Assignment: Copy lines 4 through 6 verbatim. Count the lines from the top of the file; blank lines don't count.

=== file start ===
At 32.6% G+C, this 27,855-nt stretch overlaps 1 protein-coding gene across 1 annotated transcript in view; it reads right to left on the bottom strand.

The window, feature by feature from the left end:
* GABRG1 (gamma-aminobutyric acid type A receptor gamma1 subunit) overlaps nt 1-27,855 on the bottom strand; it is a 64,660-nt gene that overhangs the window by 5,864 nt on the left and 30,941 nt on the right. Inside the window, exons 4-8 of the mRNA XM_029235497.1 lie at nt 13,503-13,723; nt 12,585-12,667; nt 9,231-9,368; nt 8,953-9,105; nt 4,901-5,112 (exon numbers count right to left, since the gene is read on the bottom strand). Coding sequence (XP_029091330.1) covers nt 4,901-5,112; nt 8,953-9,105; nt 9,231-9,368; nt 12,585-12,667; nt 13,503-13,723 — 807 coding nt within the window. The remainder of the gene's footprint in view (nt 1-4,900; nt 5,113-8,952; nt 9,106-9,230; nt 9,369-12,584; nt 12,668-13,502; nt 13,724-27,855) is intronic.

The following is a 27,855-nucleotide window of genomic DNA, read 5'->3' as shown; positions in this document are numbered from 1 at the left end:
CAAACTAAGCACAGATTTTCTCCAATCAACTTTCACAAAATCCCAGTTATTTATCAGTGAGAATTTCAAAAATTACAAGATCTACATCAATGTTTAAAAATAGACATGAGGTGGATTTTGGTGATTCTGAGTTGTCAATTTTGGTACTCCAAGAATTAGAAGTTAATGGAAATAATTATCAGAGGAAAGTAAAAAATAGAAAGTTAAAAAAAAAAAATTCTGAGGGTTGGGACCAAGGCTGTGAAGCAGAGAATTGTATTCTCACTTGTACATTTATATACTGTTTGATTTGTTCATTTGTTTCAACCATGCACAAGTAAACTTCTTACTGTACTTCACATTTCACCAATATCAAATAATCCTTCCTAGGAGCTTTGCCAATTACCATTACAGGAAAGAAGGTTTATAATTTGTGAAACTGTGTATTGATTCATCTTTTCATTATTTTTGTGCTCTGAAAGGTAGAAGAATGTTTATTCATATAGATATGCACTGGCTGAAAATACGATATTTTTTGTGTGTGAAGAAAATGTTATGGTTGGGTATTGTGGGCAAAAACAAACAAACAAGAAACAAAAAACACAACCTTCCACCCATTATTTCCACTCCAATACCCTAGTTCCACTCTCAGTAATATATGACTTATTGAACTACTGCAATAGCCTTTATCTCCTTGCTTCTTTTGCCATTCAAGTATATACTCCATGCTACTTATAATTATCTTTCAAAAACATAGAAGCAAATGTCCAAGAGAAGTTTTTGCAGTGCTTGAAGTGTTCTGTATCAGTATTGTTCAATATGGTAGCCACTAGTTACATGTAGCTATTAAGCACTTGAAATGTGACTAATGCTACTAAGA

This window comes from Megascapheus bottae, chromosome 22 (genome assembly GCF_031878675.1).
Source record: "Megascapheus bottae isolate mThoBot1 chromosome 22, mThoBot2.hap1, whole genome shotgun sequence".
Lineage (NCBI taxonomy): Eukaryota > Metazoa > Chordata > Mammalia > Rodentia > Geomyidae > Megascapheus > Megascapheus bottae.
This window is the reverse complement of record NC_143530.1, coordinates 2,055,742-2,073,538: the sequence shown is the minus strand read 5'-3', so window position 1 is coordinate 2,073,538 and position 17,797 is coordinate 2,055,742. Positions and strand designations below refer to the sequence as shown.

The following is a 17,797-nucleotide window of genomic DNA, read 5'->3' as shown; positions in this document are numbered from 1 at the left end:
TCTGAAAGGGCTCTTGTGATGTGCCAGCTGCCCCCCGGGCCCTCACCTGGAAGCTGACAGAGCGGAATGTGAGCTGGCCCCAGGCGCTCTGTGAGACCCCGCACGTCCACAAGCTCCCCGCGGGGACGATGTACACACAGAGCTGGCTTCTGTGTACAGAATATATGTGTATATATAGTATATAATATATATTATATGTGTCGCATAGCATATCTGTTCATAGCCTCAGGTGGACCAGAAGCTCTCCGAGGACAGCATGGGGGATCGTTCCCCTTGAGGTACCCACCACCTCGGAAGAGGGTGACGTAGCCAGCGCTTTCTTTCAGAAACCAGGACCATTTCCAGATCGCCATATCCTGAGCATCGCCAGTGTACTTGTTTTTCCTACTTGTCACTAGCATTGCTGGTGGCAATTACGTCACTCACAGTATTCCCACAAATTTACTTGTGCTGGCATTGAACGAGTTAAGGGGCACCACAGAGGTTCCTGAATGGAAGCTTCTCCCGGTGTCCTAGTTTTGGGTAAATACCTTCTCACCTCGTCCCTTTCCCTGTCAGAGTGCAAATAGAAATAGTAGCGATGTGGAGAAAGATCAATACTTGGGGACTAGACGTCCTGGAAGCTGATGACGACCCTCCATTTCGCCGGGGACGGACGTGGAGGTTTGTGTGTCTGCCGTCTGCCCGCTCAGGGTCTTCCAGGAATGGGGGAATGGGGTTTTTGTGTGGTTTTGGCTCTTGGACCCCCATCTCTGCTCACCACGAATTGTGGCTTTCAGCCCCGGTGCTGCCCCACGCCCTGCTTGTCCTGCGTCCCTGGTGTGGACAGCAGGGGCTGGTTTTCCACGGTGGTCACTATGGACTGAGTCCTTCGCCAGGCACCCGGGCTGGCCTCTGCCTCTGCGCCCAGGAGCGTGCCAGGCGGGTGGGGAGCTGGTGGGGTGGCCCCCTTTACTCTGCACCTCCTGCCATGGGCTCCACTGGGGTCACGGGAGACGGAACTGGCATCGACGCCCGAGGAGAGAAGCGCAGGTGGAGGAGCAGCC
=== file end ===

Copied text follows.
The following is a 27,855-nucleotide window of genomic DNA, read 5'->3' as shown; positions in this document are numbered from 1 at the left end:
CAAACTAAGCACAGATTTTCTCCAATCAACTTTCACAAAATCCCAGTTATTTATCAGTGAGAATTTCAAAAATTACAAGATCTACATCAATGTTTAAAAATAGACATGAGGTGGATTTTGGTGATTCTGAGTTGTCAATTTTGGTACTCCAAGAATTAGAAGTTAATGGAAATAATTATCAGAGGAAAGTAAAAAATAGAAAGTTAAAAAAAAAAAATTCTGAGGGTTGGGACCAAGGCTGTGAAGCAGAGAATTGTATTCTCACTTGTACATTTATATACTGTTTGATTTGTTCATTTGTTTCAACCATGCACAAGTAAACTTCTTACTGTACTTCACATTTCACCAATATCAAATAATCCTTCCTAGGAGCTTTGCCAATTACCATTACAGGAAAGAAGGTTTATAATTTGTGAAACTGTGTATTGATTCATCTTTTCATTATTTTTGTGCTCTGAAAGGTAGAAGAATGTTTATTCATATAGATATGCACTGGCTGAAAATACGATATTTTTTGTGTGTGAAGAAAATGTTATGGTTGGGTATTGTGGGCAAAAACAAACAAACAAGAAACAAAAAACACAACCTTCCACCCATTATTTCCACTCCAATACCCTAGTTCCACTCTCAGTAATATATGACTTATTGAACTACTGCAATAGCCTTTATCTCCTTGCTTCTTTTGCCATTCAAGTATATACTCCATGCTACTTATAATTATCTTTCAAAAACATAGAAGCAAATGTCCAAGAGAAGTTTTTGCAGTGCTTGAAGTGTTCTGTATCAGTATTGTTCAATATGGTAGCCACTAGTTACATGTAGCTATTAAGCACTTGAAATGTGACTAATGCTACTAAGA

This window comes from Megascapheus bottae, chromosome 22 (genome assembly GCF_031878675.1).